VR funding for the consumer’s business is organized in three tiers based on the level of funding required.
1. Tier I: Start-up costs of $1,000 or less; VR funding of up to $1,000
2. Tier II: Start-up costs between $1,000 and $5,000; VR funding of up to $5,000.
3. Tier III: Start up costs between $5,000 and $60,000. VR may fund the first $5,000, plus 50% of start-up costs up to $10,000, and 5% of any costs above $10,000. Consumers are responsible for securing any additional funding required.
Consumers seeking Tier II or Tier III funding must complete training in areas related to exploring business ideas, business start-up, marketing, and finance. Business plans requesting tier III funding must also be approved by the Business Consultant, District Branch Manager, and the Self-Employment Coordinator. Any tier III plan requesting more than $10,000 in start-up funding must be granted a policy exception by the District Branch Manager, Self-Employment Coordinator, and the Director of Program Services. VR will not pay for franchise fees, businesses based on speculative investing, non-profits, permanent alterations to rented property, the purchase of real estate, or the refinancing of preexisting debt.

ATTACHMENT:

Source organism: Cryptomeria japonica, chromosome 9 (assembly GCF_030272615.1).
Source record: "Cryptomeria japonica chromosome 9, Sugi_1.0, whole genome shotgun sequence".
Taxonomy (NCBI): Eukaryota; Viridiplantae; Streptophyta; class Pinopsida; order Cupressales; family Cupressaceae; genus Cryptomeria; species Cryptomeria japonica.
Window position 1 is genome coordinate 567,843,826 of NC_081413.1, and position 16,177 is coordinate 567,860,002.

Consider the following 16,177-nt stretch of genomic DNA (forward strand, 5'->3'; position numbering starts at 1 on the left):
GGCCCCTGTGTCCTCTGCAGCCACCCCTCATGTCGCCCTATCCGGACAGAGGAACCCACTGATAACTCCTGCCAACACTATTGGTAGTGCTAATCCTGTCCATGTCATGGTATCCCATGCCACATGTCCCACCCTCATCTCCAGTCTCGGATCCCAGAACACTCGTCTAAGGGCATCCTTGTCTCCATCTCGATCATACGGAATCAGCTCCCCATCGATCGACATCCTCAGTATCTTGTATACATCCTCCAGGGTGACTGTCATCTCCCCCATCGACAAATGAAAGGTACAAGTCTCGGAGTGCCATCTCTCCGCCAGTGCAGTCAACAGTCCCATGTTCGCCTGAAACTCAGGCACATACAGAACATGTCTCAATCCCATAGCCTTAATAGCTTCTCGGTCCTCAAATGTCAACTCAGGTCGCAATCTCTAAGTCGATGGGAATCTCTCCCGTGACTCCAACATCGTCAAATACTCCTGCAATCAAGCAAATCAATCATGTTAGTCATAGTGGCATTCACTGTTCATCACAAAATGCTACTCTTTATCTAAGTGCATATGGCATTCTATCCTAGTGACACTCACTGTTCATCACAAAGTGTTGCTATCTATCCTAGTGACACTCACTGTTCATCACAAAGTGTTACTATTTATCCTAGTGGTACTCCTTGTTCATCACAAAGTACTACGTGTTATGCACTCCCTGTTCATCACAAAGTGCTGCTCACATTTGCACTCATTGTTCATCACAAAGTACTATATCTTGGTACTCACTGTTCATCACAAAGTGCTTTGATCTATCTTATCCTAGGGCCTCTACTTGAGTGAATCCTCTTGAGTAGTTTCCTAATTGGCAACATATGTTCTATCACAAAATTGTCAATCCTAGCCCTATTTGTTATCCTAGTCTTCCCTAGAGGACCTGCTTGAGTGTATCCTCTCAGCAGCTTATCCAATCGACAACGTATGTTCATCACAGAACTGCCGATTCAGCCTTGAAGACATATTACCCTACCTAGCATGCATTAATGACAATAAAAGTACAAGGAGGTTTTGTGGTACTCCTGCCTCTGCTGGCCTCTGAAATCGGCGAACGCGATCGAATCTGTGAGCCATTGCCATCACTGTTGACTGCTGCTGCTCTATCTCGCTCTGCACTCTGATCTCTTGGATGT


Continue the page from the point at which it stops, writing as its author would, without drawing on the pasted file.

A business owner who has been self-employed for one or more years prior to applying for VR services is considered a “maintain” self-employment case. The VR Counselor assigned to the case must decide whether the business meets the definition of competitive integrated employment. To do so, they evaluate the business using Kentucky VR’s Existing Business Checklist, referencing Federal Regulations, and reviewing up to three years of tax records and two months of bank statements.
If the business meets the definition of competitive integrated employment and the Counselor deems it an appropriate work goal, the Counselor gathers additional information on the business. This involves completing a business feasibility study worksheet, obtaining a copy of the business plan, and having both evaluated by an approved vendor. If the business does not meet the definition of competitive integrated employment, is determined to be a hobby, or it is not an appropriate work goal, the Counselor works with the consumer to establish a more realistic vocational goal. Otherwise, the consumer and Counselor work together to develop an Individualized Plan for Employment (IPE); disability-related services the consumer may receive VR assistance with are listed in the IPE.
A case is closed when VR has finished delivering planned services and the business is deemed stable. Stability is ideally defined as a situation in which the business’s revenues have been equal to or higher than its operating costs for at least a year. During that time, the consumer should have earned enough money to cover their expenses without any outside support.